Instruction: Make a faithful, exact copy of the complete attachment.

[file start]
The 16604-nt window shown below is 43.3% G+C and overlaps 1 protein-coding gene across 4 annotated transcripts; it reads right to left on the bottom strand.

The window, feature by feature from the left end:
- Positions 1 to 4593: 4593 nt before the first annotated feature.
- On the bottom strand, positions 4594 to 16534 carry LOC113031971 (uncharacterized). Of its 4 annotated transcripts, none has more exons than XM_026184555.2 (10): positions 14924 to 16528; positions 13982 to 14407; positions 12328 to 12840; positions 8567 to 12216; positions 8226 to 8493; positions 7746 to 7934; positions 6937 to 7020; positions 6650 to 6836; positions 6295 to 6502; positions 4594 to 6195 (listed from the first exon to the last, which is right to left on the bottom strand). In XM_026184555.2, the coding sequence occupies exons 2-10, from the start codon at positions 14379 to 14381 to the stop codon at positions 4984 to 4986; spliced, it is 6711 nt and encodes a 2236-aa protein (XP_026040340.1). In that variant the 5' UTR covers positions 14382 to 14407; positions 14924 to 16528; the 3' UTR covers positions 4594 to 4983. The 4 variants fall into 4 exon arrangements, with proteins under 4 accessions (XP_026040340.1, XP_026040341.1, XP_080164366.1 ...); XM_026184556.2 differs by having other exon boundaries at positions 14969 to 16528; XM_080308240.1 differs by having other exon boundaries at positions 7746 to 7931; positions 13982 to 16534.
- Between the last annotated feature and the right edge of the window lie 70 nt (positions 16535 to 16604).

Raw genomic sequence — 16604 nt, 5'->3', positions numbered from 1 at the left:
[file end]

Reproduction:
The 16604-nt window shown below is 43.3% G+C and overlaps 1 protein-coding gene across 4 annotated transcripts; it reads right to left on the bottom strand.

The window, feature by feature from the left end:
- Positions 1 to 4593: 4593 nt before the first annotated feature.
- On the bottom strand, positions 4594 to 16534 carry LOC113031971 (uncharacterized). Of its 4 annotated transcripts, none has more exons than XM_026184555.2 (10): positions 14924 to 16528; positions 13982 to 14407; positions 12328 to 12840; positions 8567 to 12216; positions 8226 to 8493; positions 7746 to 7934; positions 6937 to 7020; positions 6650 to 6836; positions 6295 to 6502; positions 4594 to 6195 (listed from the first exon to the last, which is right to left on the bottom strand). In XM_026184555.2, the coding sequence occupies exons 2-10, from the start codon at positions 14379 to 14381 to the stop codon at positions 4984 to 4986; spliced, it is 6711 nt and encodes a 2236-aa protein (XP_026040340.1). In that variant the 5' UTR covers positions 14382 to 14407; positions 14924 to 16528; the 3' UTR covers positions 4594 to 4983. The 4 variants fall into 4 exon arrangements, with proteins under 4 accessions (XP_026040340.1, XP_026040341.1, XP_080164366.1 ...); XM_026184556.2 differs by having other exon boundaries at positions 14969 to 16528; XM_080308240.1 differs by having other exon boundaries at positions 7746 to 7931; positions 13982 to 16534.
- Between the last annotated feature and the right edge of the window lie 70 nt (positions 16535 to 16604).

Raw genomic sequence — 16604 nt, 5'->3', positions numbered from 1 at the left: